Eid Mubarak! / !عيد مبارك

General talk. News, religion, politics, your daily life, whatever, it goes here. Just keep it clean.
User avatar
Kizyr
Keeper of Knowledge (probationary)
Posts: 8016
Joined: Wed Dec 25, 2002 7:36 am
Location: Marius Zone
Contact:

Eid Mubarak! / !عيد مبارك

Postby Kizyr » Fri Jul 17, 2015 3:30 am

Eid Mubarak! Happy Eid-ul-Fitr everybody! KF
Image

User avatar
Alunissage
Goddess
Posts: 6940
Joined: Thu Dec 26, 2002 10:31 am
Contact:

Re: Eid Mubarak!

Postby Alunissage » Fri Jul 17, 2015 4:13 am

You know, every time I feel vaguely intimidated by Japanese writing, I should look at that artwork. I can know that it's supposed to represent words and be unable to imagine reading it at the same time. :shock:

User avatar
Kizyr
Keeper of Knowledge (probationary)
Posts: 8016
Joined: Wed Dec 25, 2002 7:36 am
Location: Marius Zone
Contact:

Re: Eid Mubarak!

Postby Kizyr » Tue Jul 21, 2015 5:54 pm

Alunissage wrote:You know, every time I feel vaguely intimidated by Japanese writing, I should look at that artwork. I can know that it's supposed to represent words and be unable to imagine reading it at the same time. :shock:

Well on one hand, Arabic calligraphy is very stylized, so it's really difficult to read it unless you already know what it's saying (and thus how to follow the letters/words). Regular Arabic is much easier / more straightforward. Without the stylization, it would be:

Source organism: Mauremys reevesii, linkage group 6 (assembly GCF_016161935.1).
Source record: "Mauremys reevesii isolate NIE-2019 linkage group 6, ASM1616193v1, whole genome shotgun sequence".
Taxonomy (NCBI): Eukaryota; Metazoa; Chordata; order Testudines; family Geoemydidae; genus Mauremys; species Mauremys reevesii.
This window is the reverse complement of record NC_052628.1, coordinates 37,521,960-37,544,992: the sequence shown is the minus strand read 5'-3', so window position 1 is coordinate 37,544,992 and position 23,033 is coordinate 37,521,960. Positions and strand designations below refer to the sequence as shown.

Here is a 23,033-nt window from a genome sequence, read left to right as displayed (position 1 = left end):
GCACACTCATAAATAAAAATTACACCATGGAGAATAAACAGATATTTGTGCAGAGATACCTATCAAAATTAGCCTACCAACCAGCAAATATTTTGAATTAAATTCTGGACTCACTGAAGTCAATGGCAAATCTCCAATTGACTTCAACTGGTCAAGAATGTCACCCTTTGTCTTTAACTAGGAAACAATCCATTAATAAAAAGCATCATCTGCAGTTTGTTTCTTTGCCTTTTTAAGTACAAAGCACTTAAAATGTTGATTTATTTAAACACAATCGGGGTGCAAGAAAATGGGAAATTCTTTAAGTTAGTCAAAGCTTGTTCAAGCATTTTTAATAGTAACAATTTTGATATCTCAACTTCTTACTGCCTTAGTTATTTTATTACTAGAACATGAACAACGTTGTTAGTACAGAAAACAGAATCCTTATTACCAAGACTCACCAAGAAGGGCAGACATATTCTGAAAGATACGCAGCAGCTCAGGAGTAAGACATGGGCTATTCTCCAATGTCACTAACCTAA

عيد مبارك

Though on the flip side, I find Arabic much harder to read than Japanese (even after accounting for the fact that I'm way more familiar with one than the other): (1) normally you don't write the short vowels, so unless you're familiar enough with the language it's very hard to read (the image in the first post has short vowels, the text above does not); (2) the differentiation between some letters is very slight, so you have to train yourself to focus on a lot of details -- e.g., the letters b/t/th/n/y only differ based on dot placement and number; (3) half the consonants have no English equivalent, and there're still 7 or 8 sounds I cannot pronounce; and (4) there are different forms of many of the letters for initial/mid/final (this part is relatively easy to learn though).

If you're curious:
ع = 'e' (actually 'ayn', which doesn't exist in English); the line underneath = i
ي = 'y' (so it makes a longer ii sound)
د = 'd'
م = 'm'; the mark above = u
ب = 'b'; the line above = a
ا = 'a' (so it makes a longer aa sound)
ر = 'r'; the line above = a
ك = 'k'

KF

User avatar
Leo
BANNED
Posts: 381
Joined: Fri Sep 13, 2013 7:30 pm

Re: Eid Mubarak!

Postby Leo » Fri Jul 24, 2015 2:09 pm

7 or 8 sounds you can't pronounce? Damn! I'd be happy enough just to be able to roll my R's. Turns out that's not easy to do when you wait until you're nearly 30 to bother with it.

It seems like some things can't be self-taught with programs and require more of a hands-on approach.

User avatar
Alunissage
Goddess
Posts: 6940
Joined: Thu Dec 26, 2002 10:31 am
Contact:

Re: Eid Mubarak!

Postby Alunissage » Fri Jul 24, 2015 6:54 pm